It's not Mother Nature's way.

where it came from, where it' s going

Malcolm X (Qwest/reprise)

Various Artists

The Bodyguard (Arista)

Various Artists

By Allen Howie

Soundtracks are a separate breed in the music business. The question is, without the benefit of the film rolling past, does the soundtrack still stand on its own as an album. In the case of two recent releases, the answer is, happily, yes.

That Whitney Houston has a great set of pipes has never been questioned. In the past, though, she's taken considerable heat for not using it to its best advantage, for employing it as a sort of sonic bulldozer without regard to finesse or nuance. Well, Whitney has finally grown into her voice and of all places, on the soundtrack album for her film debut, The Bodyguard.

By consistently placing her vocal chords at the service of the half dozen songs she performs here, she comes up a winner almost every time.

Take the first single, for example. Even if seemingly interminable airplay is making "I Will Always Love You" begin to grate on your nerves, it' s nonetheless a strong performance. By choosing a "country" song, she gives herself the chance to interpret it in a new way, in her own genre and the restraint she shows through much of this bittersweet ballad, letting loose only near the end, reinforces the heartache of the lyrics.

Houston likewise gives soulful voice to David Foster's "I Have Nothing," thanks in part to a strong melody and production that is stirring rather than saccharine. The Chaka Khan-inspired version of Ashford and Simpson 's dance floor workout "I'm Every Woman" finds the singer living up to the standard she sets for herself, boosted by a punchy arrangement from Narada Michael Walden and Clivilles & Cole. The pretty pop ballad "Run to You" could do with a little less of David Foster's keyboards, but again succeeds on the strength of Houston's phrasing and dynamics. L.A. Reid and Babyface turn up the juice for the insistent funk of "Queen of the Night," a high-voltage performance taken a notch higher by an uncredited guitar break. The singer's half of the record ends with "Jesus Loves Me," a tasty reading of the Sunday School verse that is both rhythmic and reverent.

Of the remaining six tracks, three are hits and three near-misses. The pairing of Aaron Neville with Kenny G might seem like an Adult Contemporary nightmare, but on "Even If My Heart Would Break," the duo delivers the goods, as does S.O.U.L. S.Y.S.T.E.M. on their gentle rap version of Bill Withers' "It's Gonna Be a Lovely Day."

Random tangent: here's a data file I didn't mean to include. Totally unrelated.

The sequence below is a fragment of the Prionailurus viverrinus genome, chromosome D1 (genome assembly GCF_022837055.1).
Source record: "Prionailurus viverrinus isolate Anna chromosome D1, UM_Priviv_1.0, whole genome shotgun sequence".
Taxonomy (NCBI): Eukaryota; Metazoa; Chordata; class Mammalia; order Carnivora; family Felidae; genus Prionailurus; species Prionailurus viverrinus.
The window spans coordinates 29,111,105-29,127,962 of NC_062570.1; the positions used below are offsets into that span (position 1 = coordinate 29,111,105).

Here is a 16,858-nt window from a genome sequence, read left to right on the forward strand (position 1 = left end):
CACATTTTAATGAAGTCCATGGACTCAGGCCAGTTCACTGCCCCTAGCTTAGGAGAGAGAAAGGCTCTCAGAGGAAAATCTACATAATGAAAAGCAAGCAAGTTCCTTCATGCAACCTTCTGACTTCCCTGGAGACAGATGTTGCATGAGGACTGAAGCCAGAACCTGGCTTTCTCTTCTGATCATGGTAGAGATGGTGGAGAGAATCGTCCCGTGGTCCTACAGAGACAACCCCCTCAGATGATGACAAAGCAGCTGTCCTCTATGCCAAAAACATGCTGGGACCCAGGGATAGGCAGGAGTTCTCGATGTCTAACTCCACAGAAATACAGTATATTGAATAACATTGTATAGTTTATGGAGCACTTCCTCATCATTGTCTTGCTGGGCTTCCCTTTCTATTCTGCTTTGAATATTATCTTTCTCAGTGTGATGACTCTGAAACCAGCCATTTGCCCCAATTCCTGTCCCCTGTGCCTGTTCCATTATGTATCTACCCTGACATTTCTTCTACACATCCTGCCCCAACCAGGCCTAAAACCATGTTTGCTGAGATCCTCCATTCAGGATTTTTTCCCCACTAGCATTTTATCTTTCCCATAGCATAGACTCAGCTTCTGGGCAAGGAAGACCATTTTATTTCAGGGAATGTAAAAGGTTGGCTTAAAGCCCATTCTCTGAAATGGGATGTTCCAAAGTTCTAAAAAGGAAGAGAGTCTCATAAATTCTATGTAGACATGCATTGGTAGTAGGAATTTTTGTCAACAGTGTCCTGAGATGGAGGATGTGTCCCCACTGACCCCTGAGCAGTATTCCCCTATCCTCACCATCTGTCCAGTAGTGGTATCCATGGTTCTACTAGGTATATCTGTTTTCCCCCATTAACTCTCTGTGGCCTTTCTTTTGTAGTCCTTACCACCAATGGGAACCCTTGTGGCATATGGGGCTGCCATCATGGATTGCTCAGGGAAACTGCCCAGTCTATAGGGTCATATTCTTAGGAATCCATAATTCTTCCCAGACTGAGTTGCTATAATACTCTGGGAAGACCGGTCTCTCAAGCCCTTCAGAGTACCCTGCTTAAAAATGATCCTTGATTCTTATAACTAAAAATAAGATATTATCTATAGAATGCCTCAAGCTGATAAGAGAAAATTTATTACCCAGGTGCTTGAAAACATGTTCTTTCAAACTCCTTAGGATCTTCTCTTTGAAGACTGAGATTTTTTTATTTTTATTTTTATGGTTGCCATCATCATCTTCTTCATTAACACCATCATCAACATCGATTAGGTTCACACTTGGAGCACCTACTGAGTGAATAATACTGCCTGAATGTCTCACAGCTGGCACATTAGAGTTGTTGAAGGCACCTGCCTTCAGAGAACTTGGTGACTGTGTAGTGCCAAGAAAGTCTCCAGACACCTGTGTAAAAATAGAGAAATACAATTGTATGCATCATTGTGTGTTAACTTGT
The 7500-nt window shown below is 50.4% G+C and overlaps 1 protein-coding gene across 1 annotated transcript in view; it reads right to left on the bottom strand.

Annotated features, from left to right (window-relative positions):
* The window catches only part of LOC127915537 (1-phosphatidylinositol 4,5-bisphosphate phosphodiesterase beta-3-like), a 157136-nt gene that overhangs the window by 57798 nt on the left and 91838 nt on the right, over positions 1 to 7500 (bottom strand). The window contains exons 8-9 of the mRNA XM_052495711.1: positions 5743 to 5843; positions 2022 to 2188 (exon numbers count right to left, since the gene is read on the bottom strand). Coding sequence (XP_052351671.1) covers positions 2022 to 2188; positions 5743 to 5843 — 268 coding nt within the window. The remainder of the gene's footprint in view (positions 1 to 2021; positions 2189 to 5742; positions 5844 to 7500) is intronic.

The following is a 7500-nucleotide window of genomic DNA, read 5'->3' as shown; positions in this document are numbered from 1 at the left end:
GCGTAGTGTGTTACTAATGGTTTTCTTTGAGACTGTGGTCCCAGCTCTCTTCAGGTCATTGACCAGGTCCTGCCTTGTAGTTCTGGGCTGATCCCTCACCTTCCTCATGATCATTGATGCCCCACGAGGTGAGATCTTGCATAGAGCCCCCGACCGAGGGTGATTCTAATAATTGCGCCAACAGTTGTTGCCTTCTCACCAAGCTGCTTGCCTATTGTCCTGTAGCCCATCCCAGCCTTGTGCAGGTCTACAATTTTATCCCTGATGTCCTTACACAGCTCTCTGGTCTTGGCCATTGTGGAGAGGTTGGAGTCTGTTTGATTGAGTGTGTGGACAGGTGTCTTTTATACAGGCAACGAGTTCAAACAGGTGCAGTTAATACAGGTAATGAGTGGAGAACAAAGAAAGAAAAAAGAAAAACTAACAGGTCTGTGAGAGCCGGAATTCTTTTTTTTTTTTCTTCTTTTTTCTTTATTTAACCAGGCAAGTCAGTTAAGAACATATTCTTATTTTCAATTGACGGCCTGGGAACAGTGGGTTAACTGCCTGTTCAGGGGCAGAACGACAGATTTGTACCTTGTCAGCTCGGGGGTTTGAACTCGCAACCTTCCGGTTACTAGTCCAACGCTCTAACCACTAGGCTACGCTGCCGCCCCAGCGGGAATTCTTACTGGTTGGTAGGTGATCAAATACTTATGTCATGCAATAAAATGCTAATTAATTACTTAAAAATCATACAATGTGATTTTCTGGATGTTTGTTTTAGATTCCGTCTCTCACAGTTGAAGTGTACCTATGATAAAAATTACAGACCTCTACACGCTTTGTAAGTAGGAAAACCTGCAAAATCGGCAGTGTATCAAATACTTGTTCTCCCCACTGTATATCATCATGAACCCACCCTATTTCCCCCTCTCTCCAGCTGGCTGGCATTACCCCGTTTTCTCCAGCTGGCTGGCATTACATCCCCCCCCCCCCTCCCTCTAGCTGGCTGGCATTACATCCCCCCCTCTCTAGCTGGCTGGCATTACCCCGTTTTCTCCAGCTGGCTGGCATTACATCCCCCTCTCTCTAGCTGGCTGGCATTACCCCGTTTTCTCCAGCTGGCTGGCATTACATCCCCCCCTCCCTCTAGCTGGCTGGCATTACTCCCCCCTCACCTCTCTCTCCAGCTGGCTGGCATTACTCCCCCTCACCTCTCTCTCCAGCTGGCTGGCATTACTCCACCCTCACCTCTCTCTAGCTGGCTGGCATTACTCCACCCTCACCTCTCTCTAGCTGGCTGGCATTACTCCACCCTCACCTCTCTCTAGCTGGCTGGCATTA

Mildly disappointing tunes by Lisa Stansfield ("Someday") and Curtis Stigers ("What's So Funny 'Bout Peace, Love and Understanding") lack some of the soulfulness of their own records, while "Trust in Me" is a misguided matching of raspy sound-alikes Joe Cocker and Sass Jordan. The only instrumental, Alan Silvestri's "Theme from The Bodyguard" conjures up a nice midnight rain feeling, then has the good sense not to linger too long.

The soundtrack from Malcolm X is a different animal altogether, a superb overview of black music in America that reveals the roots of much of today's jazz, pop and rock. The diversity found in these thirteen tracks is amazing and sublime moments abound. Rock prototype Big Joe Turner belts out "Roll 'Em Pete," catching jazz and R&B at the moment they collide to form the seed of rock 'n' roll, while Lionel Hampton's "Flying Home" takes wing and the Ink Spots glide through "My Prayer" with operatic grace.

Before you can catch your breath, along comes Billie Holiday's mournful "Big Stuff," followed by the ebb and flow of Erskine Hawkins' "Don't Cry Baby" and the jittery abandon of "Beans and Combread" by Louis Jordan. The mood shifts subtly and surely with Ella Fitzgerald's sweet "Azure," the ominous, eloquent tones of John Coltrane's "Alabama" and Ray Charles' rapturous "That Lucky Old Sun/"

Duke Ellington puts a sly spin on Tchaikovsky in the smoky subterfuge of "Arabesque Cookie," while Jr. Walker and the All-Stars pave the way for Stevie Winwood's entire career with "Shotgun."

The songs that begin and end the album are perfect bookends for this microcosm oi modern music. The proud ancestral roll call of Arrested Development's "Revolution" catches all the purpose and pride, sorrow and rage of the history of African Americans. In its own way, so does Aretha Franklin's version of the late Donny Hathaway's hopeful "Someday We'll All Be Together," a rendition made all the more poignant by Franklin's own piano accompaniment and the ache in Terrence Blanchard's trumpet lines.

Spike Lee's vision for this record was similar to that for his film ... to recreate ... the distinct sound of the AfricanAmerican experience." Where the soundtrack is concerned, he has succeeded admirably and in the process, given all of us a glimpse into the history and soul of our nation.